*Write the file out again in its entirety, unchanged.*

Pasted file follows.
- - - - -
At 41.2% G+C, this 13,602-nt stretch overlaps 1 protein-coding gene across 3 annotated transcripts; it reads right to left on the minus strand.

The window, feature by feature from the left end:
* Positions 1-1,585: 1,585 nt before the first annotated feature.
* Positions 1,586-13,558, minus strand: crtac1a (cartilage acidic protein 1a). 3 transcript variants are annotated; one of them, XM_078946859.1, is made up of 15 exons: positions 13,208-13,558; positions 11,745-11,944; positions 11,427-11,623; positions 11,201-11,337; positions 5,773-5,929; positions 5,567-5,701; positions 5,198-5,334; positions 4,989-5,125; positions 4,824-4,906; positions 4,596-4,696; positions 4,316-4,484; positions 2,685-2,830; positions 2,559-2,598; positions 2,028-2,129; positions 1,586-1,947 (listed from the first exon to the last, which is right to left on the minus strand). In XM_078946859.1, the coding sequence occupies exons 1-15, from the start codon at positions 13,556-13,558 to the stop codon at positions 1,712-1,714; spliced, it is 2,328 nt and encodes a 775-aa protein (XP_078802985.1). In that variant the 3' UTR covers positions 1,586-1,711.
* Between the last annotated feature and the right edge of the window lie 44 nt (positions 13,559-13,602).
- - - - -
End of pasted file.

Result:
At 41.2% G+C, this 13,602-nt stretch overlaps 1 protein-coding gene across 3 annotated transcripts; it reads right to left on the minus strand.

The window, feature by feature from the left end:
* Positions 1-1,585: 1,585 nt before the first annotated feature.
* Positions 1,586-13,558, minus strand: crtac1a (cartilage acidic protein 1a). 3 transcript variants are annotated; one of them, XM_078946859.1, is made up of 15 exons: positions 13,208-13,558; positions 11,745-11,944; positions 11,427-11,623; positions 11,201-11,337; positions 5,773-5,929; positions 5,567-5,701; positions 5,198-5,334; positions 4,989-5,125; positions 4,824-4,906; positions 4,596-4,696; positions 4,316-4,484; positions 2,685-2,830; positions 2,559-2,598; positions 2,028-2,129; positions 1,586-1,947 (listed from the first exon to the last, which is right to left on the minus strand). In XM_078946859.1, the coding sequence occupies exons 1-15, from the start codon at positions 13,556-13,558 to the stop codon at positions 1,712-1,714; spliced, it is 2,328 nt and encodes a 775-aa protein (XP_078802985.1). In that variant the 3' UTR covers positions 1,586-1,711.
* Between the last annotated feature and the right edge of the window lie 44 nt (positions 13,559-13,602).